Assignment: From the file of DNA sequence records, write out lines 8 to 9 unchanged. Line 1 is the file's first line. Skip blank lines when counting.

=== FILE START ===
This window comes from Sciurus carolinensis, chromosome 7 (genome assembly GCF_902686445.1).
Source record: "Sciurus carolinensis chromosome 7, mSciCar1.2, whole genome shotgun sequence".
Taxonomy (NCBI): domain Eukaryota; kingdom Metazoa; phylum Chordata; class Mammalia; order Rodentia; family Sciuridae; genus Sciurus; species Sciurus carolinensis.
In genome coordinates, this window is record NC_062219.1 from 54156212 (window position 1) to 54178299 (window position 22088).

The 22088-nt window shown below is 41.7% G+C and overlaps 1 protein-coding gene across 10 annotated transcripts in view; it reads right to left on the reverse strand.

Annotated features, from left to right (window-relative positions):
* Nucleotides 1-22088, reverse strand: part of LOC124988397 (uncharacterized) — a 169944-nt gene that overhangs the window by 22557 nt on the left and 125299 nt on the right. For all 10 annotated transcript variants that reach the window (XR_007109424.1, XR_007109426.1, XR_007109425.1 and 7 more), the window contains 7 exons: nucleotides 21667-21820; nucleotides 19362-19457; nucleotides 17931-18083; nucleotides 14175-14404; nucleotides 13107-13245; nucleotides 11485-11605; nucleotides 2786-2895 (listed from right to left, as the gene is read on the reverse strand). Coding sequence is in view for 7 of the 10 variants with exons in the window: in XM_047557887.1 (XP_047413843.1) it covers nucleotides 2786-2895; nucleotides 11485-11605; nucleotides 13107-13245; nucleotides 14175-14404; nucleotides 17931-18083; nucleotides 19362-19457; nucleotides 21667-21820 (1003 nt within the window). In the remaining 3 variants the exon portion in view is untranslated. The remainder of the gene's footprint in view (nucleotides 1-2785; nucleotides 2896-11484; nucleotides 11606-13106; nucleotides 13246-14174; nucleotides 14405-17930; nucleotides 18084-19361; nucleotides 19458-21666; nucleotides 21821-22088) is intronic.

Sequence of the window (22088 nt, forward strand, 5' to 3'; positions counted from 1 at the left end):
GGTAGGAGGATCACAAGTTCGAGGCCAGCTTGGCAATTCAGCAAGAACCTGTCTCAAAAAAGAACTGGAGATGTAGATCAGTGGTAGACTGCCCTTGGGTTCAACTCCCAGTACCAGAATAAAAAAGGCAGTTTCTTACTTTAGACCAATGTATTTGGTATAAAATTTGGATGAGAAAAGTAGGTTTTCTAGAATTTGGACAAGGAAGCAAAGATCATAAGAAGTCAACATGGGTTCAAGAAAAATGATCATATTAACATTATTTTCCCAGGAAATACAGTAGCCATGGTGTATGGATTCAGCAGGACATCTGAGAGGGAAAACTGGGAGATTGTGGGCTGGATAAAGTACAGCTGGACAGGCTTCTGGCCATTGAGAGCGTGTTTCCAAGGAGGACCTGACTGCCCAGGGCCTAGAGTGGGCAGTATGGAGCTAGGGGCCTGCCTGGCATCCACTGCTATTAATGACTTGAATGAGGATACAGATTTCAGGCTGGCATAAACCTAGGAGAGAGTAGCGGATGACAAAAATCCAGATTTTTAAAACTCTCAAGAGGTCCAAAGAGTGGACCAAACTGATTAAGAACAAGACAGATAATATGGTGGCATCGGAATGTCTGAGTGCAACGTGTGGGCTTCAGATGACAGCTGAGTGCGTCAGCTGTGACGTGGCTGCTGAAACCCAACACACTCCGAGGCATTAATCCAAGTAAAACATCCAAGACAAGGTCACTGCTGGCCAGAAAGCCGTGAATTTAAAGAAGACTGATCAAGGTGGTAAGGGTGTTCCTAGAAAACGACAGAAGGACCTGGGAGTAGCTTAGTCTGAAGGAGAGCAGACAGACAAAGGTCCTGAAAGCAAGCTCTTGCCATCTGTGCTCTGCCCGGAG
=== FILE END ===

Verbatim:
Sequence of the window (22088 nt, forward strand, 5' to 3'; positions counted from 1 at the left end):
GGTAGGAGGATCACAAGTTCGAGGCCAGCTTGGCAATTCAGCAAGAACCTGTCTCAAAAAAGAACTGGAGATGTAGATCAGTGGTAGACTGCCCTTGGGTTCAACTCCCAGTACCAGAATAAAAAAGGCAGTTTCTTACTTTAGACCAATGTATTTGGTATAAAATTTGGATGAGAAAAGTAGGTTTTCTAGAATTTGGACAAGGAAGCAAAGATCATAAGAAGTCAACATGGGTTCAAGAAAAATGATCATATTAACATTATTTTCCCAGGAAATACAGTAGCCATGGTGTATGGATTCAGCAGGACATCTGAGAGGGAAAACTGGGAGATTGTGGGCTGGATAAAGTACAGCTGGACAGGCTTCTGGCCATTGAGAGCGTGTTTCCAAGGAGGACCTGACTGCCCAGGGCCTAGAGTGGGCAGTATGGAGCTAGGGGCCTGCCTGGCATCCACTGCTATTAATGACTTGAATGAGGATACAGATTTCAGGCTGGCATAAACCTAGGAGAGAGTAGCGGATGACAAAAATCCAGATTTTTAAAACTCTCAAGAGGTCCAAAGAGTGGACCAAACTGATTAAGAACAAGACAGATAATATGGTGGCATCGGAATGTCTGAGTGCAACGTGTGGGCTTCAGATGACAGCTGAGTGCGTCAGCTGTGACGTGGCTGCTGAAACCCAACACACTCCGAGGCATTAATCCAAGTAAAACATCCAAGACAAGGTCACTGCTGGCCAGAAAGCCGTGAATTTAAAGAAGACTGATCAAGGTGGTAAGGGTGTTCCTAGAAAACGACAGAAGGACCTGGGAGTAGCTTAGTCTGAAGGAGAGCAGACAGACAAAGGTCCTGAAAGCAAGCTCTTGCCATCTGTGCTCTGCCCGGAG